This post is the latest installment in a series aimed at helping organizations adopt DevOps.Some say that DevOps is a method; others say it is a movement, a philosophy, or even a strategy. There are many ways to define DevOps, but everybody agrees on its basic goal: to bring together development and operations to reduce risk, liability, and time-to-market, while increasing operational awareness. Long before DevOps was a word, though, its growth could be tracked...

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DevOps in Government: Where To Start?

DevOps in Government: Where To Start?

• DevOps Blog
Hasan Yasar

The federal government continues to search for better ways to leverage the latest technology trends and increase efficiency of developing and acquiring new products or obtaining services under constrained budgets. DevOps is gaining more traction in many federal organizations, such as U.S. Citizenship and Immigration Services (USCIS), the Environmental Protection Agency (EPA), and the General Services Administration (GSA). These and other government agencies face challenges, however, when implementing DevOps with Agile methods and employing DevOps...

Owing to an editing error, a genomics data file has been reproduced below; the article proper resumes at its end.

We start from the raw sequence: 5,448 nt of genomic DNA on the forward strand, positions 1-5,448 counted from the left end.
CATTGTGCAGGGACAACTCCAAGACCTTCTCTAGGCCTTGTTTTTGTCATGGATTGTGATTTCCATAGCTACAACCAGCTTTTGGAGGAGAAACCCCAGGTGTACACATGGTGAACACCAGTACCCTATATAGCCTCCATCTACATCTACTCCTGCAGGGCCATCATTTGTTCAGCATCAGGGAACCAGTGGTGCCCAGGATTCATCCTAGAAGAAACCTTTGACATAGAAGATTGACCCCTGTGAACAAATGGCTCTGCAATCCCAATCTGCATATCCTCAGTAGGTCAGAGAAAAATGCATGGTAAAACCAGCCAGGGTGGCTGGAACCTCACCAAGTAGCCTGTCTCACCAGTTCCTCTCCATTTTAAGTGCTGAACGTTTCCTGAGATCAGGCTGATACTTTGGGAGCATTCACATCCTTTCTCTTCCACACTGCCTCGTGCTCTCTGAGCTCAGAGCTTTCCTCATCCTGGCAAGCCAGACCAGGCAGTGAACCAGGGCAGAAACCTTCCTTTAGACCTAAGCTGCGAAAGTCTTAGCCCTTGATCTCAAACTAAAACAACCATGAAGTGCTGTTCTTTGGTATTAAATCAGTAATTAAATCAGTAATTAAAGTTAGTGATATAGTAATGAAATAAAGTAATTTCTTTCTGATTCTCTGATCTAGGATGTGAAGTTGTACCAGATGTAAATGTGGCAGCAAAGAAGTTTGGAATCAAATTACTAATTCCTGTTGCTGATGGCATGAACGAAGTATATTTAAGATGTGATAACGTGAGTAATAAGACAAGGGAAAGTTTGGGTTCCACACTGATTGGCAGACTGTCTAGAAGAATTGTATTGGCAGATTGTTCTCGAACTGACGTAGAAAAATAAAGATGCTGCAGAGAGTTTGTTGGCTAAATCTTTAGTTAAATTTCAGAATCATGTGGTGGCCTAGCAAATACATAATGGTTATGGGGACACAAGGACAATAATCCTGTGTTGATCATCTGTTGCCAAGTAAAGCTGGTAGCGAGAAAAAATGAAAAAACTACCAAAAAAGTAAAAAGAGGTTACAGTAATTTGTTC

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DevOps Case Study: Netflix and the Chaos Monkey

DevOps Case Study: Netflix and the Chaos Monkey

• DevOps Blog
C. Aaron Cois